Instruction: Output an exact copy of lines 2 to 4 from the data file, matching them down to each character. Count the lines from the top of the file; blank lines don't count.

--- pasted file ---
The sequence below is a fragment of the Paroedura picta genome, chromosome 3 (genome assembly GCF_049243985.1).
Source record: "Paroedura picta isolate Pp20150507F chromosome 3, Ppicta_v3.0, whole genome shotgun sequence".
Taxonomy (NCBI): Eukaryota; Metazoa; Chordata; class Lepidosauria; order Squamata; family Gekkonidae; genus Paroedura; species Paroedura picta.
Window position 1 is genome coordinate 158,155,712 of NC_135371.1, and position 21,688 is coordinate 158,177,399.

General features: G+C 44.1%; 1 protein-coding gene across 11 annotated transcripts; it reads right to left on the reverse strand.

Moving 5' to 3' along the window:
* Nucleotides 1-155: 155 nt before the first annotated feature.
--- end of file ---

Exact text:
Source record: "Paroedura picta isolate Pp20150507F chromosome 3, Ppicta_v3.0, whole genome shotgun sequence".
Taxonomy (NCBI): Eukaryota; Metazoa; Chordata; class Lepidosauria; order Squamata; family Gekkonidae; genus Paroedura; species Paroedura picta.
Window position 1 is genome coordinate 158,155,712 of NC_135371.1, and position 21,688 is coordinate 158,177,399.